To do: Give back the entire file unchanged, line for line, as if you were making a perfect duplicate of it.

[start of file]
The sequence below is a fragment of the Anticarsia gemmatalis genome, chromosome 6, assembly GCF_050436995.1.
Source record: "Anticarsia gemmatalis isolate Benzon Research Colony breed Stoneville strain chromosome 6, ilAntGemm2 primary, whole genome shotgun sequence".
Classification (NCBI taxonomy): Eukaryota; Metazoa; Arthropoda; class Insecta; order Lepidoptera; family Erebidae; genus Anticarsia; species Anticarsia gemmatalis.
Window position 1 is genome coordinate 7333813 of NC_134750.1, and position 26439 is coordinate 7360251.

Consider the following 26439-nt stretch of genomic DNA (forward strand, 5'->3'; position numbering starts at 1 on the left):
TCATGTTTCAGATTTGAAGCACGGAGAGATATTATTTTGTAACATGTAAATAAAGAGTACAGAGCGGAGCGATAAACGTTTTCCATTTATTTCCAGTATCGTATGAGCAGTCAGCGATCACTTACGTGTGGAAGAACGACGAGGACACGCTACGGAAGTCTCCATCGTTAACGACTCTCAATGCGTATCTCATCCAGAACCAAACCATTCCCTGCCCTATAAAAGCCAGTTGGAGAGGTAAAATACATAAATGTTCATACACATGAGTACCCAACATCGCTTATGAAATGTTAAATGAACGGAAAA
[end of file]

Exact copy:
The sequence below is a fragment of the Anticarsia gemmatalis genome, chromosome 6, assembly GCF_050436995.1.
Source record: "Anticarsia gemmatalis isolate Benzon Research Colony breed Stoneville strain chromosome 6, ilAntGemm2 primary, whole genome shotgun sequence".
Classification (NCBI taxonomy): Eukaryota; Metazoa; Arthropoda; class Insecta; order Lepidoptera; family Erebidae; genus Anticarsia; species Anticarsia gemmatalis.
Window position 1 is genome coordinate 7333813 of NC_134750.1, and position 26439 is coordinate 7360251.

Consider the following 26439-nt stretch of genomic DNA (forward strand, 5'->3'; position numbering starts at 1 on the left):
TCATGTTTCAGATTTGAAGCACGGAGAGATATTATTTTGTAACATGTAAATAAAGAGTACAGAGCGGAGCGATAAACGTTTTCCATTTATTTCCAGTATCGTATGAGCAGTCAGCGATCACTTACGTGTGGAAGAACGACGAGGACACGCTACGGAAGTCTCCATCGTTAACGACTCTCAATGCGTATCTCATCCAGAACCAAACCATTCCCTGCCCTATAAAAGCCAGTTGGAGAGGTAAAATACATAAATGTTCATACACATGAGTACCCAACATCGCTTATGAAATGTTAAATGAACGGAAAA